SEA 28 | Pawel Grabowski | [Arh]
begin at the beginning.
It is spring, moonless night in the small town, starless and bible black,
the cobblestreets silent and the hunched, courters’-and-rabbits’ wood
limping invisible down to the sloeback, slow, black, crowblack, fishingboat-bobbing
sea. The houses are blind as moles…”
[Under Milky Wood]
how it starts, a book that for me is a perfect companion in the times
of trouble. And the music for ARH is based
on such time in my life. A time when I lost almost everything, home,
personal belongings…and ended up being dependant on other peoples good
will. ARH was recorded some time later,
but as a reaction to that time, during the process of contemplating
what happened and getting over it, turning it into just another story.
And everytime I listen to the album, it all comes back…like a story…so,
to begin at the beginning…."
Pawel Grabowski, September 2005
Grabowski is a polish expatriated composer & musician...
His first steps in music were as a doublebass player with faction MIASTONIESPALO
(1998-2000), a prized chamber music trio using cello, accordion &
After playing his final note with the band, he went solo & started
working with electroacoustic music combined with field recordings, releasing
his debut on german LAUB label ("Diarakth" 7" EP) a pervasive
In 2002, relocated to Ireland, he refined his skills, creating along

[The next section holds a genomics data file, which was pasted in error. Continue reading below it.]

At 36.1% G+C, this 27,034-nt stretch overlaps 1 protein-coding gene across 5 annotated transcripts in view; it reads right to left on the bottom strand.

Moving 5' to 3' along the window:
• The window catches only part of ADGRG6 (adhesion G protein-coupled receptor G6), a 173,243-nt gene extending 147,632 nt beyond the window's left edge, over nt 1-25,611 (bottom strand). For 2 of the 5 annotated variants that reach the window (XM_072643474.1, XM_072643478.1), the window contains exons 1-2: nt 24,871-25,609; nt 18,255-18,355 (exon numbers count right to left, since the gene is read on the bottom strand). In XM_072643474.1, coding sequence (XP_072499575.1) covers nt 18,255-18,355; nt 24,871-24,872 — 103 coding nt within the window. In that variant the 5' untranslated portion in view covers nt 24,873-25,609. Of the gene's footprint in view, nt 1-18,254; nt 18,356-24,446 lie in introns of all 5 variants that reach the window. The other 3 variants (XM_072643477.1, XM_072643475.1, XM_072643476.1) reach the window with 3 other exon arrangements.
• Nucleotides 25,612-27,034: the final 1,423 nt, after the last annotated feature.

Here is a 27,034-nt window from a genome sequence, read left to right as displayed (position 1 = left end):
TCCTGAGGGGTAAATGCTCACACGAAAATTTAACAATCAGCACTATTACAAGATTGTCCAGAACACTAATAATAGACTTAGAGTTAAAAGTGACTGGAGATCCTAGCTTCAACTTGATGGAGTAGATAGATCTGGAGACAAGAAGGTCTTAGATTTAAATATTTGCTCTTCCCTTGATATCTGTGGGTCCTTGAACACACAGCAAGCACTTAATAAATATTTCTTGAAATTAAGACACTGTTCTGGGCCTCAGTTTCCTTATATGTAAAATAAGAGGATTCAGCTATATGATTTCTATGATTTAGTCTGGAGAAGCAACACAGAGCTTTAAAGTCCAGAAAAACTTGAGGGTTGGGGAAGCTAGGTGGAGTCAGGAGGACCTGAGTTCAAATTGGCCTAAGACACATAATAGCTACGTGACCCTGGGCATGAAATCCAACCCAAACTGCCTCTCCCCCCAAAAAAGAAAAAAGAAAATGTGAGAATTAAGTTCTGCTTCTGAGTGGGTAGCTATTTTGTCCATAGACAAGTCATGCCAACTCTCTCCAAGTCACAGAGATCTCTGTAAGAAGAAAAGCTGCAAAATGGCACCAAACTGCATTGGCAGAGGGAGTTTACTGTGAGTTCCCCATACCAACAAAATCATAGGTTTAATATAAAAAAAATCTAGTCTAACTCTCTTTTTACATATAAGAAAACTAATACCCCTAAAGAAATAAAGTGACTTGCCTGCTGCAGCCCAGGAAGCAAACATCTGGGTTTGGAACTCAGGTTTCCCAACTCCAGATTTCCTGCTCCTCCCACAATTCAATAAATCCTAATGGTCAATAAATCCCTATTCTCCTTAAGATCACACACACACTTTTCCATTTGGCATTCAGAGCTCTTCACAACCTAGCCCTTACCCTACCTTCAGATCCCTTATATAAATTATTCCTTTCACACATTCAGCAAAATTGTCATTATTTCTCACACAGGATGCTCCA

the way his own imprint SILENCE IS NOT EMPTY records...
His debut on it was "Glitch Letters", a much less drony, microtonal
a study of silence...
Combining the experiences from playing microtonal and improv, he elaborated
further his own musical language, again based on slow textured sensitive
drones studded with minimal sounds & concrete elements...
This return to drones first saw daylight on "Cirr's songs",
a 7" recorded for DRONE in 2005. Since then, there has been an
appearance on the portuguese CRONICA label and on a few other compilations,
and much more is in the pipeline...
Pawel's MS contribution "Arh"
is a quasi exorcizing movement in 4 parts,
the reflection of a personal troubled period...
"Arh" is a house of healing sounds
where water oozes from cracked walls
like sudden visible tears after a stupefied silence...
static drones make the rooms breathe
& swirling, circling patterns breed frozen moments of sheer contemplation,
condensed waves of emotional depth...
"Arh" pictures an inward wreck
a disappearance, & its engraved memories
echoes of our errant life...
"Arh" flows solemnly
dissipating all our fears
and in its spectral traces
lie the seeds of redevelopment...
03. > listen
Little by little the name of Pawel
Grabowski is getting around. He hails from Poland and played
double bass in Miastoniepalo from 1998 to 2000. Since then he plays
electro-acoustic music, moved to Ireland, released 7"s on Laub
Records and Drone Records and a couple of CDRs. Here he appears on two
new releases of which one is his first real CD release, and both releases
will certainly bring his career further. On Mystery Sea, Grabowski
offers four deep rumbles of sub-aquatic sounds, entirely conceived in
the zeroes and ones of the computer, but capturing quite nicely the
label's esthetic of deep ambient music that sounds like it is recorded
below the sea-level. Unlike some of the other artists on Mystery Sea,
Grabowski's pieces sound actually more like songs, with vague